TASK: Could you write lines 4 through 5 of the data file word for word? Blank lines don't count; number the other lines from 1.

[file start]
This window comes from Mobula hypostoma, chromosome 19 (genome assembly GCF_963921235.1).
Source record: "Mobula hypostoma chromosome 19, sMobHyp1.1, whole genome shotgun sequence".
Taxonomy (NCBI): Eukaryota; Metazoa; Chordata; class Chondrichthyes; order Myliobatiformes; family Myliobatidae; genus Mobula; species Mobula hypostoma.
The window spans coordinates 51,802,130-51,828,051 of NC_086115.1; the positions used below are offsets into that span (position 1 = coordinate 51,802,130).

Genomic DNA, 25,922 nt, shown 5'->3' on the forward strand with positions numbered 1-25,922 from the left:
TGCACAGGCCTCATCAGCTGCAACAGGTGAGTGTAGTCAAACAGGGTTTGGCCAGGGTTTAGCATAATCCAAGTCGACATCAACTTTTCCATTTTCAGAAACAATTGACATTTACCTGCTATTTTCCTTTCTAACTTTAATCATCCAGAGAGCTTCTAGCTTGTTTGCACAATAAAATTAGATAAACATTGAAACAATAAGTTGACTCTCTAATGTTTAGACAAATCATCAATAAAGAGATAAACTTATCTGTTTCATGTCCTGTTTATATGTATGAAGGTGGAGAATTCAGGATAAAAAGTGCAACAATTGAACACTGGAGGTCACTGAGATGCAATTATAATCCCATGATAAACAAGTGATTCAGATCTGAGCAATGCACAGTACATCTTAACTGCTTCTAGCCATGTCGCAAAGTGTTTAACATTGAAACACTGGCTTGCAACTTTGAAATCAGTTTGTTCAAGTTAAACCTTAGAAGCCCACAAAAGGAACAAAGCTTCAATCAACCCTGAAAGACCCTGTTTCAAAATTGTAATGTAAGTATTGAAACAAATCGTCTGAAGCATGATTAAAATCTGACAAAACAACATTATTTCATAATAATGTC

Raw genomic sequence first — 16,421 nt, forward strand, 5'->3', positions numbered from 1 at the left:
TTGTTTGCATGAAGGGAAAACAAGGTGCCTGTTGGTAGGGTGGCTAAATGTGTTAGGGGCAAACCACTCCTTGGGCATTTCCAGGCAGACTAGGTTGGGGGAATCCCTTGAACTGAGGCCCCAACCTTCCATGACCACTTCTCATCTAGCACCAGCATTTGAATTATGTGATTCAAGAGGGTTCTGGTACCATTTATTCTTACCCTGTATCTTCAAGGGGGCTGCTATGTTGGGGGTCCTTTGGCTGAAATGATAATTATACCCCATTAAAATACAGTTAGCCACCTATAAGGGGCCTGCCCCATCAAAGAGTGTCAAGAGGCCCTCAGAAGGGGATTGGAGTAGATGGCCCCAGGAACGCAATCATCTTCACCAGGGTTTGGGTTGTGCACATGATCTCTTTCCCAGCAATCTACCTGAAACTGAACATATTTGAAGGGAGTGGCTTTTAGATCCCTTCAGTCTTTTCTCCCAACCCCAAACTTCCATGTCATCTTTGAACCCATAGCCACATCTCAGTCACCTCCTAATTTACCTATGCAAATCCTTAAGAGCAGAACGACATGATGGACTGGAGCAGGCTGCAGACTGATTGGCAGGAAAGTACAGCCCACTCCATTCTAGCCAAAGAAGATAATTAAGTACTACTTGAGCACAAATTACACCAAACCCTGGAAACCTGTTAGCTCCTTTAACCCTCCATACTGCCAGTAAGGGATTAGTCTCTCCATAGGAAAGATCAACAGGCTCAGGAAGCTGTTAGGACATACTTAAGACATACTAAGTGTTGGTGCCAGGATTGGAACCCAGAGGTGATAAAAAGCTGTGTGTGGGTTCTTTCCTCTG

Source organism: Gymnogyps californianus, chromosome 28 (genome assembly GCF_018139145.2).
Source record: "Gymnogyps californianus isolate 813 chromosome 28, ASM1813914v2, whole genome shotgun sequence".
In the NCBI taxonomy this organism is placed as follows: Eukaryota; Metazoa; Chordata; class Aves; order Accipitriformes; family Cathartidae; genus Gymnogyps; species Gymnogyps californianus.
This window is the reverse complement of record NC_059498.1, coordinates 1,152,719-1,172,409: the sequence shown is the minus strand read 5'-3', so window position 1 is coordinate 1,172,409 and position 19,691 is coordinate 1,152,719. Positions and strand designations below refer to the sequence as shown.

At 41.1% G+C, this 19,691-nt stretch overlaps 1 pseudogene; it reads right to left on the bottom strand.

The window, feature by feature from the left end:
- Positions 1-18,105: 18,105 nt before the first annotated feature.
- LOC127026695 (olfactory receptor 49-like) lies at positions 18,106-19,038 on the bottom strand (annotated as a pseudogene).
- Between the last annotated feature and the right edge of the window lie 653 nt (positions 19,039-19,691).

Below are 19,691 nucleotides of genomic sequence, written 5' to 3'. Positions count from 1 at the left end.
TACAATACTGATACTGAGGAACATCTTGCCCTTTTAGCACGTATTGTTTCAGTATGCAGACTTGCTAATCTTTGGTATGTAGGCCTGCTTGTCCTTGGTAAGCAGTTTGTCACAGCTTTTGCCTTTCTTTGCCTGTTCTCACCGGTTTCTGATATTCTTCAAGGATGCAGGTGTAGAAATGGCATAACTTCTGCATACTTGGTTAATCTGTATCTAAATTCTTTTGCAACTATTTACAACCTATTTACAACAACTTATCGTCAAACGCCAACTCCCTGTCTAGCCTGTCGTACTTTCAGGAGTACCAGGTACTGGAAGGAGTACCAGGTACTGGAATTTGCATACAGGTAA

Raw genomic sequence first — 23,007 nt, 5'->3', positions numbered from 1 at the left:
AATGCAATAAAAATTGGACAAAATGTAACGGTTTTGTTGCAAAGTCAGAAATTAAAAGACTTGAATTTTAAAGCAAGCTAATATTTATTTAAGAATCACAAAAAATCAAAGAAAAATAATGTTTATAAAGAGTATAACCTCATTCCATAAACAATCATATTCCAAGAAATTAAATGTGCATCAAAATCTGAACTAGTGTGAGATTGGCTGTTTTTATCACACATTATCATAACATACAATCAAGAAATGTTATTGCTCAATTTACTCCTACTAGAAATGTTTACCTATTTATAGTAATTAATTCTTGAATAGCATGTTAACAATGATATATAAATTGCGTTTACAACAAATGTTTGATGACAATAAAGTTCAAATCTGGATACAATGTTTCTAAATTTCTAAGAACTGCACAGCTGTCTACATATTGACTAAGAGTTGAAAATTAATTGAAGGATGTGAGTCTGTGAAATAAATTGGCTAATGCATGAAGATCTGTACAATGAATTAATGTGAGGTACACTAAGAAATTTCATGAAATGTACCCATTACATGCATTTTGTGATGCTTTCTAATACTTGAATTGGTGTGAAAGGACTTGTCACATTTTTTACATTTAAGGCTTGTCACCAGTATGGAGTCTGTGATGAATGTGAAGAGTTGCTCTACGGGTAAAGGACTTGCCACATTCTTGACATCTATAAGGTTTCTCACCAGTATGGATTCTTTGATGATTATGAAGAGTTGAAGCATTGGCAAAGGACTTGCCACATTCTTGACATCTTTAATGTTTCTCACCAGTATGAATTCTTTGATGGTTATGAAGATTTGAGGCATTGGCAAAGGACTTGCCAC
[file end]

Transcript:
The window spans coordinates 51,802,130-51,828,051 of NC_086115.1; the positions used below are offsets into that span (position 1 = coordinate 51,802,130).

Genomic DNA, 25,922 nt, shown 5'->3' on the forward strand with positions numbered 1-25,922 from the left: